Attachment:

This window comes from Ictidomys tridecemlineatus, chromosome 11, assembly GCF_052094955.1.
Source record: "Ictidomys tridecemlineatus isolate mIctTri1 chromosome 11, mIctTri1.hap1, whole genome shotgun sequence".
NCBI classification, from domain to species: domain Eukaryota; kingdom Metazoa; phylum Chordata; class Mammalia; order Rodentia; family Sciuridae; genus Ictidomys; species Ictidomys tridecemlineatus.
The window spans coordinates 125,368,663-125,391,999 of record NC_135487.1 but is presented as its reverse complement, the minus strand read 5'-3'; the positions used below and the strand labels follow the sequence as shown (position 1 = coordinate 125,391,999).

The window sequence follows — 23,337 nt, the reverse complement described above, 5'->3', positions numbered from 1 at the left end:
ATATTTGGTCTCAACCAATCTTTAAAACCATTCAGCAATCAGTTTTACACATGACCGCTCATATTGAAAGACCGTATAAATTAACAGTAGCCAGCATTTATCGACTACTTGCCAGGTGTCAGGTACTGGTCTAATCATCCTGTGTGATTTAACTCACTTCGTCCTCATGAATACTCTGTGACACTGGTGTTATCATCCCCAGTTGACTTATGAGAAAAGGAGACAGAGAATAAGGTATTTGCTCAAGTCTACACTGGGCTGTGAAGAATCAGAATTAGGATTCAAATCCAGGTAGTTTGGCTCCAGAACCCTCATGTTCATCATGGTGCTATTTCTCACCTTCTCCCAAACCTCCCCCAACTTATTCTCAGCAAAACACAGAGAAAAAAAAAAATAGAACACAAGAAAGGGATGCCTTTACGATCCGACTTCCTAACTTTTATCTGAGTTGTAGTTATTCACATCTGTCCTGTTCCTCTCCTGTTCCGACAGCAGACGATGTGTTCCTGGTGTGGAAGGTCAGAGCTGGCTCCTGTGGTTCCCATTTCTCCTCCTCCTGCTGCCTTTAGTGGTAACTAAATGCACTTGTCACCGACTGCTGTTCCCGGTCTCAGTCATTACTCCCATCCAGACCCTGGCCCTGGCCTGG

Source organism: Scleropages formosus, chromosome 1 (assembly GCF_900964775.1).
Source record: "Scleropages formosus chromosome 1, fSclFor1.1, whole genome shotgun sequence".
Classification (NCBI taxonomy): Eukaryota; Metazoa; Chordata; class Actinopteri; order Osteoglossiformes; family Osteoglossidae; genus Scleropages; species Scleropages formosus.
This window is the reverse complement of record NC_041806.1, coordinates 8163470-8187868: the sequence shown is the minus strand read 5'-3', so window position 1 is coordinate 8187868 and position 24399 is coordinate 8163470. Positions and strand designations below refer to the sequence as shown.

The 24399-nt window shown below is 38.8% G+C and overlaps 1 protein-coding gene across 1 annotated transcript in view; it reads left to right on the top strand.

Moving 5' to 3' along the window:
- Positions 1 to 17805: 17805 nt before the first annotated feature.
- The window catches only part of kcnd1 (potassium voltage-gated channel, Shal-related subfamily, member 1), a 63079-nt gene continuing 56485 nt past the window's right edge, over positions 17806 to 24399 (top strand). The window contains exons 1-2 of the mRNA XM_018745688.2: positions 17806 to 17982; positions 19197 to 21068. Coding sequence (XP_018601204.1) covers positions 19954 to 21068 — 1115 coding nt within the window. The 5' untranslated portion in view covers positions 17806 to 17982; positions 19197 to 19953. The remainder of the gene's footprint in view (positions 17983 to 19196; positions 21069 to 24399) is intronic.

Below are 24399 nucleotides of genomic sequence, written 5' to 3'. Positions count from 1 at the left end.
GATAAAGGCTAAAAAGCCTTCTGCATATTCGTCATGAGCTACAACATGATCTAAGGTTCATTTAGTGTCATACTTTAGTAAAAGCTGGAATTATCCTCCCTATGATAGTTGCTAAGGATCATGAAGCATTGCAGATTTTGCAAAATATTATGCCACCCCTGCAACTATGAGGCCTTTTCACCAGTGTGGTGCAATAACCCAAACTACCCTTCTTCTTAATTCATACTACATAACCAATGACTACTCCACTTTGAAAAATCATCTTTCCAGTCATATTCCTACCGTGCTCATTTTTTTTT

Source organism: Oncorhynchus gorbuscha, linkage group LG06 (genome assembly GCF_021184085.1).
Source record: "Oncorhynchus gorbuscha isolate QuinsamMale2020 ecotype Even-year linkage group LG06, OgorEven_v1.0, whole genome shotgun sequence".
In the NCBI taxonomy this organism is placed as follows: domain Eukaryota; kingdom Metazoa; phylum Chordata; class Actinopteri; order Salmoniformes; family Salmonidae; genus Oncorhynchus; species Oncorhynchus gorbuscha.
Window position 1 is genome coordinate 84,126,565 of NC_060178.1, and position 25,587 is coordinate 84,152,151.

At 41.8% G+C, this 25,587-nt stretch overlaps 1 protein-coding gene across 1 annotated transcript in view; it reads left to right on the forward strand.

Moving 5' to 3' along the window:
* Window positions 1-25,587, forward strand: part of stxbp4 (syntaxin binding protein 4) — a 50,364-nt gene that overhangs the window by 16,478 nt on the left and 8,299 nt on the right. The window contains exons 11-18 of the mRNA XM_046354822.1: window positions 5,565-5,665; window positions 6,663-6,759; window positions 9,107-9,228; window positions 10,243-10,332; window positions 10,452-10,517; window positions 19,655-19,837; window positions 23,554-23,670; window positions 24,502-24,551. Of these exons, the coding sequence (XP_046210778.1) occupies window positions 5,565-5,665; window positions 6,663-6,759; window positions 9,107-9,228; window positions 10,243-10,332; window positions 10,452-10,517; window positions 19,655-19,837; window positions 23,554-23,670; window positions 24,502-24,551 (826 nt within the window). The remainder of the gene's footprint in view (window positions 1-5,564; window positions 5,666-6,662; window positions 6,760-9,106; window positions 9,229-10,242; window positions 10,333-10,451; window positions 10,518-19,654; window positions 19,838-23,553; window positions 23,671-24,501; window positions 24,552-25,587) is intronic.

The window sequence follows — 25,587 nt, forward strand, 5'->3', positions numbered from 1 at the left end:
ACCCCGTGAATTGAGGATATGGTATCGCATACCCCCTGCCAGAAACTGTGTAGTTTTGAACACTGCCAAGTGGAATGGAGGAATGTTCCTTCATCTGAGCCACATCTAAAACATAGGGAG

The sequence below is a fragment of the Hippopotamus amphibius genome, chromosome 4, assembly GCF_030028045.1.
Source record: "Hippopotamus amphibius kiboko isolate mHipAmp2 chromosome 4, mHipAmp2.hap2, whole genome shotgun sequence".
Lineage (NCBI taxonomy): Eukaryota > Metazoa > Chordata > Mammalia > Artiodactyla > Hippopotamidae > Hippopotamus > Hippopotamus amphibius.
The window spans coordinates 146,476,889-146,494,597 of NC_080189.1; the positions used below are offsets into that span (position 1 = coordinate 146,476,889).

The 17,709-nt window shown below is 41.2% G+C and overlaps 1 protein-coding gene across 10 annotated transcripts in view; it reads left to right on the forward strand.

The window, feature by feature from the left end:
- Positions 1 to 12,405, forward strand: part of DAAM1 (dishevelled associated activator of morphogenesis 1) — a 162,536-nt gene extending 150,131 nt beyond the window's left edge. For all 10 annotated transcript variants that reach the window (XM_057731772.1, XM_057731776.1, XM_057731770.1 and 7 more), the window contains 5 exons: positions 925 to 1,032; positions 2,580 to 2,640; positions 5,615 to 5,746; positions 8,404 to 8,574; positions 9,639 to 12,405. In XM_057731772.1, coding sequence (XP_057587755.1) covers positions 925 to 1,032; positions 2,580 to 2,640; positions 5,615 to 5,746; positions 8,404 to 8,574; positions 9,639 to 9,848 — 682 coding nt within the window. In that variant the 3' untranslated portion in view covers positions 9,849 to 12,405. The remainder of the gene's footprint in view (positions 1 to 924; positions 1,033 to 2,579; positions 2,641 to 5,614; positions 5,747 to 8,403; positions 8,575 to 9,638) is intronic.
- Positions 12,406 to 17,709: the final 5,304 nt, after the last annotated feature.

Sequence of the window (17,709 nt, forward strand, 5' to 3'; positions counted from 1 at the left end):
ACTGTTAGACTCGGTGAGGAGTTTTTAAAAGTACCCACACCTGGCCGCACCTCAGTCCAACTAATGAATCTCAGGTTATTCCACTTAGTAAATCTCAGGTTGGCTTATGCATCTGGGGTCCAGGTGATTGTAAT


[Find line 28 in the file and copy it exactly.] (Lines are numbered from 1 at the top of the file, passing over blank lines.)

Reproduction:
Lineage (NCBI taxonomy): Eukaryota > Metazoa > Chordata > Mammalia > Artiodactyla > Hippopotamidae > Hippopotamus > Hippopotamus amphibius.